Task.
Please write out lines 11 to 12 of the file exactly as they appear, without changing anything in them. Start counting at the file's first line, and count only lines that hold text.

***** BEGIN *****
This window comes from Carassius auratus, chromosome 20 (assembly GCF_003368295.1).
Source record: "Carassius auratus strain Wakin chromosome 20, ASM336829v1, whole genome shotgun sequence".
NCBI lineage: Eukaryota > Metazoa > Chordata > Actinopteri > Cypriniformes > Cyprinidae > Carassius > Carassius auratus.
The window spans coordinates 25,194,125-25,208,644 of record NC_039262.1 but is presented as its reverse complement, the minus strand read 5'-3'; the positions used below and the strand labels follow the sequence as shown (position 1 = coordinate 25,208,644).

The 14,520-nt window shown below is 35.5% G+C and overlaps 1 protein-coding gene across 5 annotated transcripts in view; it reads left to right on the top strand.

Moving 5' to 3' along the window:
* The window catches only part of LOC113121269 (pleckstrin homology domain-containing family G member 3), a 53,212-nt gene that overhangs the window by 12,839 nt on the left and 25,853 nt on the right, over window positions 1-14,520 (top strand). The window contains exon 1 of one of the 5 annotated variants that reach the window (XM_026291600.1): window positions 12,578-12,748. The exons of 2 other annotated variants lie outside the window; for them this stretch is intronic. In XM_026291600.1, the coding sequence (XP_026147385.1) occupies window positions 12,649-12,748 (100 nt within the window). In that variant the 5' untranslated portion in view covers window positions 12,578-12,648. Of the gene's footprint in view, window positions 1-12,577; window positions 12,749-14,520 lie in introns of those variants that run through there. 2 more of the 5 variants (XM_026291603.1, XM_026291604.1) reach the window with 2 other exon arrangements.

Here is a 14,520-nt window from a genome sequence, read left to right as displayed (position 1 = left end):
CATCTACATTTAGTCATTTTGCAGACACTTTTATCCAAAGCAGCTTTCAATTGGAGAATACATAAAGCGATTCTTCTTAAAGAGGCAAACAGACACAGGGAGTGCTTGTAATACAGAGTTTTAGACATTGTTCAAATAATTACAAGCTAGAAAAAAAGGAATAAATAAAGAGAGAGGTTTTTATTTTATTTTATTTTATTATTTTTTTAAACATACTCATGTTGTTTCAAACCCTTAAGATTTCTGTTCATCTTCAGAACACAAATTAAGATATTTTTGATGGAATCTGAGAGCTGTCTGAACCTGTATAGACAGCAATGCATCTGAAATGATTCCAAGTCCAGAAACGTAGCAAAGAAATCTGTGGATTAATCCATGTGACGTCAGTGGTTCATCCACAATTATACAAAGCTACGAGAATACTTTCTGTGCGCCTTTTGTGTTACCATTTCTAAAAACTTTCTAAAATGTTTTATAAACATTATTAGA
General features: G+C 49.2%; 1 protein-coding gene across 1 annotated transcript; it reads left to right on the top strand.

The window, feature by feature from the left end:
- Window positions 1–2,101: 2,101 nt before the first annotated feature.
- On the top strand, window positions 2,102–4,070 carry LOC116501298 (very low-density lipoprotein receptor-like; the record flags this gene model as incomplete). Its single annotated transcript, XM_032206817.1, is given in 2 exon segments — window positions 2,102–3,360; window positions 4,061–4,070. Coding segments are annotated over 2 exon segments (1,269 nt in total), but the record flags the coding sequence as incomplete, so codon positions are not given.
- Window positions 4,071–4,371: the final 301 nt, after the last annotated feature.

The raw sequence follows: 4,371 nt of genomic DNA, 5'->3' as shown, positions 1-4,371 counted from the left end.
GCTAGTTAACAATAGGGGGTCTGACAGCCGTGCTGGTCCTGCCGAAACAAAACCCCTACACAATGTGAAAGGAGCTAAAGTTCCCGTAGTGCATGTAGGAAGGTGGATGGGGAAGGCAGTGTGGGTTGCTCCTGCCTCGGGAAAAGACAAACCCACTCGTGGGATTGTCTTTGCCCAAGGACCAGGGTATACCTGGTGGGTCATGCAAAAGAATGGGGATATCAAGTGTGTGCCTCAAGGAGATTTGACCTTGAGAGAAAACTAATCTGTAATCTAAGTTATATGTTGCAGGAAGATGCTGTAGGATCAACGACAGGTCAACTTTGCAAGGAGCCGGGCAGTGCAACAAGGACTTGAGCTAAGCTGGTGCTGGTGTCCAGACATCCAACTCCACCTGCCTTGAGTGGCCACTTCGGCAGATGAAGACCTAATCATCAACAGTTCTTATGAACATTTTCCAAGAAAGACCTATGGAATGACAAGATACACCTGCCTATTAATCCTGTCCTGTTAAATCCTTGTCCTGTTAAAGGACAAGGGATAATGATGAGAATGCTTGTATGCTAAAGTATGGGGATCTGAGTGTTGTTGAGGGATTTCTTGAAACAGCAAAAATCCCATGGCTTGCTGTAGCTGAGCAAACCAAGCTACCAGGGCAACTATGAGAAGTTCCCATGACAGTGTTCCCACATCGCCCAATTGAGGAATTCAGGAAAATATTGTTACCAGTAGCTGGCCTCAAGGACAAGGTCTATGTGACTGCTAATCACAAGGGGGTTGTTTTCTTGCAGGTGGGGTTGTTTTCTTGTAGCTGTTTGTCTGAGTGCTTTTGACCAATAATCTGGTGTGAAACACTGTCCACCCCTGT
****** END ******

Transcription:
The window, feature by feature from the left end:
- Window positions 1–2,101: 2,101 nt before the first annotated feature.